By CHULARAT SAENGPASSA
DEVASTATING losses from raging floods in the South and Prachuap Khiri Khan province have led to criticism of authorities over the country’s flood early-warning system.
The inundation has caused multiple casualties and major property damage.
In the eyes of many, such an adverse impact could have been averted or at least made less severe had relevant authorities properly warned people about early enough.
Chainarong Sretthachau, a lecturer at Mahasarakham University, complained publicly via social media that the country had emergency response plans in place with clear assignments of what each relevant unit or official must do.
“So when a government agency fails to comply with the plan, it commits a violation. Its offence is not just a human error – it has failed to comply with the law-endorsed plan. Because of its violation, disasters have struck,” he said.
Chainarong suggested that victims should sue the Royal Irrigation Department (RID) because there was no flood-disaster warning despite a provincial disaster prevention plan having authorised the RID to activate such a move.
“The provincial disaster plan had been updated three months ago and detailed which agency would issue flood warnings, evacuations and mitigation. But as we have seen from Bang Saphan district in Prachuap Khiri Khan, [it is obvious] who did nothing, who neglected, who were deliberately careless,” he said.
The RID had information in its hands about water levels at three reservoirs and they knew the rainfall amount, he said, questioning why the agency didn’t lower the water or manage it so the reservoirs would not overflow.
He said authorities should set up a fact-finding committee to investigate what caused the Bang Saphan flood and which agencies or officials neglected their duties. “Prime Minister General Prayut Chan-o-cha’s remark that people wouldn’t evacuate despite a warning is a dismissal of responsibility. The government’s job is to find evidence if the people were warned. If they weren’t warned, the government must take action and fix the loophole.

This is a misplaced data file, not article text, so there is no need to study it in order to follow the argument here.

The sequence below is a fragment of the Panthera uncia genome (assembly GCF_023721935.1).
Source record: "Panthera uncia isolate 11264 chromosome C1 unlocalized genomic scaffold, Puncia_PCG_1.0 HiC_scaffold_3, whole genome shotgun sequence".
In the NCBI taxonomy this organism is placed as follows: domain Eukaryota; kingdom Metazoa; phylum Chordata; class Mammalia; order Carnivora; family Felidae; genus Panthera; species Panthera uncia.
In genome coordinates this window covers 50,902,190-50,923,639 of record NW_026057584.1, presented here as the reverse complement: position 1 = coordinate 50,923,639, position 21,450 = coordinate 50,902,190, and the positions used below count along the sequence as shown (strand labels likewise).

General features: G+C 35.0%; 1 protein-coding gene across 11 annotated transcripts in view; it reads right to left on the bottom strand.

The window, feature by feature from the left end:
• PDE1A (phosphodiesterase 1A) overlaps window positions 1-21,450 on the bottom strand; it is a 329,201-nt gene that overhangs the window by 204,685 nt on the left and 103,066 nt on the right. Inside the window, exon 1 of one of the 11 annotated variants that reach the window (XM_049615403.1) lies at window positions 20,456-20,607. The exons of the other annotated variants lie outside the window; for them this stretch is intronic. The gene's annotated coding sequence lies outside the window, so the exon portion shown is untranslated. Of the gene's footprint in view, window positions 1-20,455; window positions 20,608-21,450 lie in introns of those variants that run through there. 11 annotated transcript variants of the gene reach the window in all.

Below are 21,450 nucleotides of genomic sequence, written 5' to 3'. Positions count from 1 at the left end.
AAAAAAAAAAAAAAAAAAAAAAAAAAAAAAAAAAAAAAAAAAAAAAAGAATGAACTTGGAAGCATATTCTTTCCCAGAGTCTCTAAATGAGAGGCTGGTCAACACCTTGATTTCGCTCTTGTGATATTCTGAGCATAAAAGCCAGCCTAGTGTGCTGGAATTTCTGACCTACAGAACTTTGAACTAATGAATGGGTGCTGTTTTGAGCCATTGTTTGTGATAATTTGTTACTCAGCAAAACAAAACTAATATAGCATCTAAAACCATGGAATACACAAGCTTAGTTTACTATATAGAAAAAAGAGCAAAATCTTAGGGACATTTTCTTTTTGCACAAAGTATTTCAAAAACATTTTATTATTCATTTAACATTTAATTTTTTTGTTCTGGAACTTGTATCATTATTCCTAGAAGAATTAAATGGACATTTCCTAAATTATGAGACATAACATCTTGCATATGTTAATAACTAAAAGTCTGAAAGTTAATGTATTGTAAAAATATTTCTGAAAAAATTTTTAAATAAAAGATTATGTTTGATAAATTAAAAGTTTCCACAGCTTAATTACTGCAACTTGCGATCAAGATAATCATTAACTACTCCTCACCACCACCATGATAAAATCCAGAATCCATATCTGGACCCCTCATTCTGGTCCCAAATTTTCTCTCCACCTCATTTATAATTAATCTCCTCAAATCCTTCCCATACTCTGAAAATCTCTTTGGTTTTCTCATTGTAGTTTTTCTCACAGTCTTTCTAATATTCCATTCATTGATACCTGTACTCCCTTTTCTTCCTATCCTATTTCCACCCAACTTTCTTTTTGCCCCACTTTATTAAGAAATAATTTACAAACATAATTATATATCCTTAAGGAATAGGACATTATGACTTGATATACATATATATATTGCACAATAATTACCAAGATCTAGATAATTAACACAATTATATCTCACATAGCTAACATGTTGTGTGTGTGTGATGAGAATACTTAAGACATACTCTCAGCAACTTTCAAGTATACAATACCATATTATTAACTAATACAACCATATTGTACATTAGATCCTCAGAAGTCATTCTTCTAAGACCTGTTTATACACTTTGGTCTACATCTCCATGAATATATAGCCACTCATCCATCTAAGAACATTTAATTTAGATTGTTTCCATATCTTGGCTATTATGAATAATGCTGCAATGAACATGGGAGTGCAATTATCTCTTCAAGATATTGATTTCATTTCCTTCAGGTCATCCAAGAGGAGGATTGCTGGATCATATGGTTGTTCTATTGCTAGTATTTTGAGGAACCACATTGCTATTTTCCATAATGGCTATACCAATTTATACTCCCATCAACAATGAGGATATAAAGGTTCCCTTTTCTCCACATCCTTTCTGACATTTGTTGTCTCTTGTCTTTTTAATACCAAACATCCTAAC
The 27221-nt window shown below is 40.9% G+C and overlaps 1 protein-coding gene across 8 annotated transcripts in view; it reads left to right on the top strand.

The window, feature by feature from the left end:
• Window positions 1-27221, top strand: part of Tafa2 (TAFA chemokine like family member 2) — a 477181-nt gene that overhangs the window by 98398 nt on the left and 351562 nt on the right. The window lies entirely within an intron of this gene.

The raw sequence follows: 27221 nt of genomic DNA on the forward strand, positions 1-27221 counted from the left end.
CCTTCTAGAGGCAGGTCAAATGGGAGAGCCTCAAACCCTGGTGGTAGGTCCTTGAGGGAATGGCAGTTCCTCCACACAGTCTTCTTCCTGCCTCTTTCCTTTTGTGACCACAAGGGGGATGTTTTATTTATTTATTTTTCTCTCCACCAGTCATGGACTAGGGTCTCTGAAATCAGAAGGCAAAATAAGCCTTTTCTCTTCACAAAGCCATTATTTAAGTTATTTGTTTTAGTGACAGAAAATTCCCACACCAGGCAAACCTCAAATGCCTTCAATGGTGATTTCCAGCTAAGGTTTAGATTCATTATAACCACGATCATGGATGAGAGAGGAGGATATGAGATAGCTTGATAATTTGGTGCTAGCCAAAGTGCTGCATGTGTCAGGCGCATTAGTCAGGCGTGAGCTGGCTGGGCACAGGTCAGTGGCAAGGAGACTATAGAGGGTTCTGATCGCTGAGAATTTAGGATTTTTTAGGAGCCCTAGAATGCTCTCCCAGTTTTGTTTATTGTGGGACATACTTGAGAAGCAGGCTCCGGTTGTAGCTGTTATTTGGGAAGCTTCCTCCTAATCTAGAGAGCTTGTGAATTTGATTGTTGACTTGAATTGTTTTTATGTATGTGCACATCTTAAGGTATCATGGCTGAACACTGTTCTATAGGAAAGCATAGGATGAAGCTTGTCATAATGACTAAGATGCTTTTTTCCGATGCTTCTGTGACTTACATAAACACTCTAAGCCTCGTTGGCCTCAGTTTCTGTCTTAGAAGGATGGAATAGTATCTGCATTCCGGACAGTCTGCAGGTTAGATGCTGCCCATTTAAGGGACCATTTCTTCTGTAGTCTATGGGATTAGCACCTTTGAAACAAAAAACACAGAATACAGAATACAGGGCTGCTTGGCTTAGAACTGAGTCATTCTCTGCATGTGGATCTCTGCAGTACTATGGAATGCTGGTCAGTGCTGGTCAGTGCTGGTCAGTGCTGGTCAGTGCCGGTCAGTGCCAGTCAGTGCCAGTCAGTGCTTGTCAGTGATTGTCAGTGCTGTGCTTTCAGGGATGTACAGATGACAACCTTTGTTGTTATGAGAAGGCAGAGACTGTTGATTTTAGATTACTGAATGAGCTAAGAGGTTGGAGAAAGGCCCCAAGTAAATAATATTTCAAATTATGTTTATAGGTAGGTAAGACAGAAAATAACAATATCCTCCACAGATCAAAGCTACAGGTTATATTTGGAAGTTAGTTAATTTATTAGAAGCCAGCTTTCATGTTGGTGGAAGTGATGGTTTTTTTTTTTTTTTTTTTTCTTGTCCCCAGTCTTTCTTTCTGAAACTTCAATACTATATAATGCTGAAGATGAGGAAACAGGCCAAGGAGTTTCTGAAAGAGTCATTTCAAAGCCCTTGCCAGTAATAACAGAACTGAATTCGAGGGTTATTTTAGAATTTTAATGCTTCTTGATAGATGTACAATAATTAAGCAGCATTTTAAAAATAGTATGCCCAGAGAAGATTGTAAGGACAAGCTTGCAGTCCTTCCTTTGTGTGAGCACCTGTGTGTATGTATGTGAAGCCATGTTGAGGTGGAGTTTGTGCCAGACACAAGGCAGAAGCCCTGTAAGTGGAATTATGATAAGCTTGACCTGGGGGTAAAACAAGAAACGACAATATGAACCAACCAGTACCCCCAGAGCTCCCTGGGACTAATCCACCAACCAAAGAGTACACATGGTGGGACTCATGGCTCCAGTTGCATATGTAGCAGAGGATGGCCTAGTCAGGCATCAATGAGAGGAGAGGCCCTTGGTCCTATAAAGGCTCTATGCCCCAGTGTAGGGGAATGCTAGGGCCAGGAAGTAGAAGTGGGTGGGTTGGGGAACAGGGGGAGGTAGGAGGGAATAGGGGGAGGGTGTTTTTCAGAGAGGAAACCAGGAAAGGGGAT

“Just going with such a remark, no agency would respond to what happened and no one would be accountable to it,” Chainarong said.
It was distressing to see vehicles float around in floodwaters and houses submerged to their roofs. Many people have complained that they could have been more prepared to deal with flooding, if they had known in advance that floodwaters would arrive. Indeed, many flood victims have pointed the fingers at authorities.
“Why wouldn’t the RID warn us that water will be spilling out of dykes?” is one common question posed on social media.
Water overflowed from at least three reservoirs in Prachuap Khiri Khan last week, throwing locals into a nightmarish situation.
Floodwater swamped their houses. Floodwater levels kept soaring to a point that even items that had been put at a higher spots were swamped too.
Because of the serious damage caused by the floods, one woman hanged herself out of stress in Prachuap Khiri Khan. This was on top of other flood-related deaths in the province.
The RID has tried to dismiss the criticism by explaining that it had informed relevant agencies of the threatening water volume and that it was their duty to inform people.
But Chainarong said in the face of imminent risk, the RID should have spoken up publicly. “Because the department chose to wait for others to do the job, people living downstream have suffered,” he said.
Maitree Kongkraijak, co-ordinator for the tsunami disaster network representing the Ban Nam Khem community in Phang Nga province, recommended that relevant authorities integrate their early-warning system.
“Without integration, these authorities are prone to think one of them will take action. When none do anything to warn people in advance, the scope of damages are massive,” he said.
Maitree has been helping flood-affected people in Nakhon Si Thammarat’s Cha-uat district since January 5.
Interior Minister General Anupong Paochinda insisted that people were informed in advance but many people did not believe local officials.
Maitree responded by saying that authorities would need to review their approach, if people did not take heed of the warnings.
According to him, local people need help from government agencies because even with their efforts to strengthen their emergency-response abilities, they cannot estimate the extent of the danger by themselves.
Komes Thongboonchu, manager of a project for a community wellbeing network and a coordinator for a natural-disaster response network in the South, said the raging floods had been the biggest inundation in the region in half a century.
He said his network had worked closely with local administrative officials in Nakhon Si Thammarat’s Cha-Uat district in informing locals in advance.
“But people who got the advice moved their belongings to higher spots but those spots proved not high enough to evade floodwater that soared so high this time,” Komes said.
He believed that if the weather bureau provided forecasts for more specific areas, the early-warning system and preparations would become more effective.
“Don’t predict the situation for the whole eastern part of the South. Be more specific,” he said.